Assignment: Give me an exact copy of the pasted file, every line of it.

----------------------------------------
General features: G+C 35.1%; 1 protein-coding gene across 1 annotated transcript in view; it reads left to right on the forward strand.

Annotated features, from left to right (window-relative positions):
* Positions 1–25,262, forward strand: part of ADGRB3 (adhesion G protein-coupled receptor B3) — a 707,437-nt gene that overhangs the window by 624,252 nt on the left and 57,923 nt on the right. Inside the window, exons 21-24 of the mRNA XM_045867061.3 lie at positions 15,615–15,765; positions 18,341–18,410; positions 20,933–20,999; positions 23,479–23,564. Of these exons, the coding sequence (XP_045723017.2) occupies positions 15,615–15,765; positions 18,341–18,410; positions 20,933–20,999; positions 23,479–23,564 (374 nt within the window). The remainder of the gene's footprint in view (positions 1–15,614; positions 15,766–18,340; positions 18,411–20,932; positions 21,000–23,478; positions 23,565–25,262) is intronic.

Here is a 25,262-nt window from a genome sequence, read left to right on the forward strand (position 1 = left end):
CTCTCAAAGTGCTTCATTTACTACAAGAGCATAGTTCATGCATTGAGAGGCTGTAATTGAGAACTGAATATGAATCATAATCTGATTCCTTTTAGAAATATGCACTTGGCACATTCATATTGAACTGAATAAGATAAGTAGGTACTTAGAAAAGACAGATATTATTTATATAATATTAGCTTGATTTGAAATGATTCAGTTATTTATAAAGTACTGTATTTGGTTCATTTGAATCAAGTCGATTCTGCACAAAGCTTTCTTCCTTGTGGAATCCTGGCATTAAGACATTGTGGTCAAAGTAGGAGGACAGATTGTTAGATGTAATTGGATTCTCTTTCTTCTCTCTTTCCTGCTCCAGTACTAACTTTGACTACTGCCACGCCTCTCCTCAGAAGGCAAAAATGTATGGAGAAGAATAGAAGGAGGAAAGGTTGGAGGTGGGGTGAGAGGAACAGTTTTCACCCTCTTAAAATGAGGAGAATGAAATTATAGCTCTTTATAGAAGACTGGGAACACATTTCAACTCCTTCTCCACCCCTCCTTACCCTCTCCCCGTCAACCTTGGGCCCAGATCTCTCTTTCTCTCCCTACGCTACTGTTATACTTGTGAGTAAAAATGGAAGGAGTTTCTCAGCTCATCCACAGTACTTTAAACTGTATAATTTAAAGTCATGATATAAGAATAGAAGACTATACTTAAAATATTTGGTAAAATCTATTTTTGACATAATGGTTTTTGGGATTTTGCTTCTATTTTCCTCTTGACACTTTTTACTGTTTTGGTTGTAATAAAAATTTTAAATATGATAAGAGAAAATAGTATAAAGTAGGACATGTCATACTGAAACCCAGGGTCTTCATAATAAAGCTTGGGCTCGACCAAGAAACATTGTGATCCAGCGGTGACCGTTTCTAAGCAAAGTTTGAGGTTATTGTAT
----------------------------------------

General features: G+C 35.1%; 1 protein-coding gene across 1 annotated transcript in view; it reads left to right on the forward strand.

Annotated features, from left to right (window-relative positions):
* Positions 1–25,262, forward strand: part of ADGRB3 (adhesion G protein-coupled receptor B3) — a 707,437-nt gene that overhangs the window by 624,252 nt on the left and 57,923 nt on the right. Inside the window, exons 21-24 of the mRNA XM_045867061.3 lie at positions 15,615–15,765; positions 18,341–18,410; positions 20,933–20,999; positions 23,479–23,564. Of these exons, the coding sequence (XP_045723017.2) occupies positions 15,615–15,765; positions 18,341–18,410; positions 20,933–20,999; positions 23,479–23,564 (374 nt within the window). The remainder of the gene's footprint in view (positions 1–15,614; positions 15,766–18,340; positions 18,411–20,932; positions 21,000–23,478; positions 23,565–25,262) is intronic.

Here is a 25,262-nt window from a genome sequence, read left to right on the forward strand (position 1 = left end):
CTCTCAAAGTGCTTCATTTACTACAAGAGCATAGTTCATGCATTGAGAGGCTGTAATTGAGAACTGAATATGAATCATAATCTGATTCCTTTTAGAAATATGCACTTGGCACATTCATATTGAACTGAATAAGATAAGTAGGTACTTAGAAAAGACAGATATTATTTATATAATATTAGCTTGATTTGAAATGATTCAGTTATTTATAAAGTACTGTATTTGGTTCATTTGAATCAAGTCGATTCTGCACAAAGCTTTCTTCCTTGTGGAATCCTGGCATTAAGACATTGTGGTCAAAGTAGGAGGACAGATTGTTAGATGTAATTGGATTCTCTTTCTTCTCTCTTTCCTGCTCCAGTACTAACTTTGACTACTGCCACGCCTCTCCTCAGAAGGCAAAAATGTATGGAGAAGAATAGAAGGAGGAAAGGTTGGAGGTGGGGTGAGAGGAACAGTTTTCACCCTCTTAAAATGAGGAGAATGAAATTATAGCTCTTTATAGAAGACTGGGAACACATTTCAACTCCTTCTCCACCCCTCCTTACCCTCTCCCCGTCAACCTTGGGCCCAGATCTCTCTTTCTCTCCCTACGCTACTGTTATACTTGTGAGTAAAAATGGAAGGAGTTTCTCAGCTCATCCACAGTACTTTAAACTGTATAATTTAAAGTCATGATATAAGAATAGAAGACTATACTTAAAATATTTGGTAAAATCTATTTTTGACATAATGGTTTTTGGGATTTTGCTTCTATTTTCCTCTTGACACTTTTTACTGTTTTGGTTGTAATAAAAATTTTAAATATGATAAGAGAAAATAGTATAAAGTAGGACATGTCATACTGAAACCCAGGGTCTTCATAATAAAGCTTGGGCTCGACCAAGAAACATTGTGATCCAGCGGTGACCGTTTCTAAGCAAAGTTTGAGGTTATTGTAT